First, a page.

Bobby “El Charro Negro” Butler (1937–2016)

Bobby “El Charro Negro” Butler broke down barriers as the first African American to become an award-winning Tejano singer. Butler’s career spanned over fifty years and included two Grammy nominations as part of the Tortilla Factory band.

Robert (Bobby) Butler was born in Pine Bluff (Jefferson County) on October 14, 1937, to Cora Butler; the name of Butler’s father is unknown. His mother worked as a maid for wealthy white families who often mistreated her because of the color of her skin. His family moved to Fort Worth, Texas, and by seven he was picking cotton alongside his mother and younger brother. In the fields, he learned to sing the Tejano music the Mexican laborers taught him.

In 1956, Butler graduated from high school and received a two-year scholarship to what is now Arkansas State University in Jonesboro (Craighead County) to play the drums. By then, his family had saved enough money to relocate to St. Louis, Missouri, and join his father. Although they had been apart for fifteen years, Butler’s reunion with his father was brief, as he had to return to Arkansas to start college.

While in college, Butler joined a blues band called Chester Juydan and the Hot Brown Boys that performed at local bars. The band caught the attention of Chuck Berry, who hired the band to be his opening act. Two years later, however, Butler had to return to St. Louis because his scholarship had expired and his family could no longer afford to support him.

In St. Louis, Butler’s neighborhood was overflowing with drugs, crime, and violence. Butler’s girlfriend at the time and future wife, Rose, convinced him to move to Temple, Texas, where she had family. In 1961, a coworker introduced Butler to Joe “Little Joe” Hernandez, who had formed a band called Little Joe and the Latinaires with his three brothers. One night during their rehearsals, the band asked Butler to sit in for their unreliable drummer. While setting up, he sang “La Enorme Distancia,” a challenging song for even the best Tejano vocalist. Hernandez was so impressed that he asked Butler to sing the song during their performance that night. The audience loved it, so Hernandez kept asking Butler to sing more Tejano songs. Hernandez nicknamed Butler “El Charro Negro”—the Black Cowboy—because of the effortless way he sang Tejano classics. The band faced some discrimination because Butler was Black, but they boycotted any place that denied him entry, even Mexican restaurants. Butler decided to learn Spanish to better communicate the emotions of the music he sang.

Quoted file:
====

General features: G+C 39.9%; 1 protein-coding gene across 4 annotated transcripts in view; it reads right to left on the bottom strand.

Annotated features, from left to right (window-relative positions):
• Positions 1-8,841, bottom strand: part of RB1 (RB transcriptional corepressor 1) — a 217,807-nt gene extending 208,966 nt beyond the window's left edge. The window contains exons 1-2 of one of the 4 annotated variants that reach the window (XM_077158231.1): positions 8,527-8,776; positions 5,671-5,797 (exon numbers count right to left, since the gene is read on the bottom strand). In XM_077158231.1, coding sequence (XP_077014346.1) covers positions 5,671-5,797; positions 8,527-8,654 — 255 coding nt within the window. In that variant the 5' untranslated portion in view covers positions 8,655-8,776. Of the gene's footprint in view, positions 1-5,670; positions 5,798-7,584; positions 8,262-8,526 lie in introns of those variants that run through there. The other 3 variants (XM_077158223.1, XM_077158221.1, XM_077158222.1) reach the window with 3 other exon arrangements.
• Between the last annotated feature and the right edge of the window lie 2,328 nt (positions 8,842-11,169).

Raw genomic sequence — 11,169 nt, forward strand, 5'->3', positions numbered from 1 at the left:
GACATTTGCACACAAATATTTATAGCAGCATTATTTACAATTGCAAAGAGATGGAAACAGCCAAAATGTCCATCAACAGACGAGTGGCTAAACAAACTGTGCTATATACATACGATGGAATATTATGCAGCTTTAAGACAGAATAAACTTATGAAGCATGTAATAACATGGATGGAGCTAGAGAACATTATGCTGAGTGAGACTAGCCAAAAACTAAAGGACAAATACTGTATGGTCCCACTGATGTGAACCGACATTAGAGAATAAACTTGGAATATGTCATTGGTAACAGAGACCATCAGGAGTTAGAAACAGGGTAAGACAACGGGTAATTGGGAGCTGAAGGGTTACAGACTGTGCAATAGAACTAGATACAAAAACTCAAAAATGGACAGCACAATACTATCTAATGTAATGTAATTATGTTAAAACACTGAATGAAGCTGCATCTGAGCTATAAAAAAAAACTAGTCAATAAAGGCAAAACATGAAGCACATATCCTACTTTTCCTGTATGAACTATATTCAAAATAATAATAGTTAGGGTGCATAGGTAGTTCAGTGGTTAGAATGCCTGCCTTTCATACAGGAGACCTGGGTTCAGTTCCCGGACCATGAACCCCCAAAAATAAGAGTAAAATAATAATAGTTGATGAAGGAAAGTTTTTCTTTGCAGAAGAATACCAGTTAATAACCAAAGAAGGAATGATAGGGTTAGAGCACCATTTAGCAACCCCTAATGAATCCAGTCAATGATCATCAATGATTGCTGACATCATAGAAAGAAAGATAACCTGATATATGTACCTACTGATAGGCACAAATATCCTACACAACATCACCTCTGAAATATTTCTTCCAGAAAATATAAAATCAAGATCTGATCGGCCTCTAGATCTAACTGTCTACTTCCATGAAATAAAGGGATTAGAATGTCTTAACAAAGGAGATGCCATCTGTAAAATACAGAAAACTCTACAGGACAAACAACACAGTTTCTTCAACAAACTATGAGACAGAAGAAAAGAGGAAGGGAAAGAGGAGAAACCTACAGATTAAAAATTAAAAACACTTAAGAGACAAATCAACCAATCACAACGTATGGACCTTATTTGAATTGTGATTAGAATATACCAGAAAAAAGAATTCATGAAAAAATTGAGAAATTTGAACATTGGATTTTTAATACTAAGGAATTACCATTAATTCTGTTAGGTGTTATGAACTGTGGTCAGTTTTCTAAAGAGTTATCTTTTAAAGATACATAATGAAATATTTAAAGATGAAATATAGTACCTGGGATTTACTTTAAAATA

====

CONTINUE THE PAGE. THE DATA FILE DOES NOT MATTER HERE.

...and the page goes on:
Butler moved back to St. Louis to work on saving his marriage with Rose, but they divorced soon after the birth of their fourth child. In 1973, while taking care of his mother, Butler received a call from Tony “Ham” Guerro, a trumpet player with connections to Hernandez, asking him to come to San Angelo, Texas, which he did, with his mother’s blessing. In San Angelo, Guerro and Butler formed a new band called Tortilla Factory.

In 1976, Butler married Imogene Samuel. Tortilla Factory thrived until the 1980s, when Tejano music waned in popularity. The band took a twenty-three-year hiatus but reunited in 2009 and 2010, producing two Grammy-nominated albums, All That Jazz and Cookin’. Guerro died in 2011, halting the band’s comeback success.

Butler received many awards during his lifetime, including the prestigious Lifetime Achievement Award from the Texas Talent Musicians Association. He was also inducted into the Tejano Roots Hall of Fame. In June 2016, at seventy-eight years old, Butler retired from music. He died in San Angelo, on October 14, 2016, a week after the death of his wife, Imogene Samuel Butler.

For additional information:
Martinez, Federico. “Tejano Legend Bobby Butler Has Died.” GoSanAngelo, October 14, 2016. (accessed February 16, 2023).

———. “Tejano Legend Bobby Butler Ready to Retire after 60 Years.” GoSanAngelo, June 16, 2016. (accessed February 16, 2023).

“Robert ‘El Charro Negro’ Butler.” Dignity Memorial.  (accessed February 16, 2023).

Ninfa O. Barnard
Pine Bluff, Arkansas

 A version of this entry was previously published on the website and is reprinted here, in a slightly altered form, with permission.


No comments on this entry yet.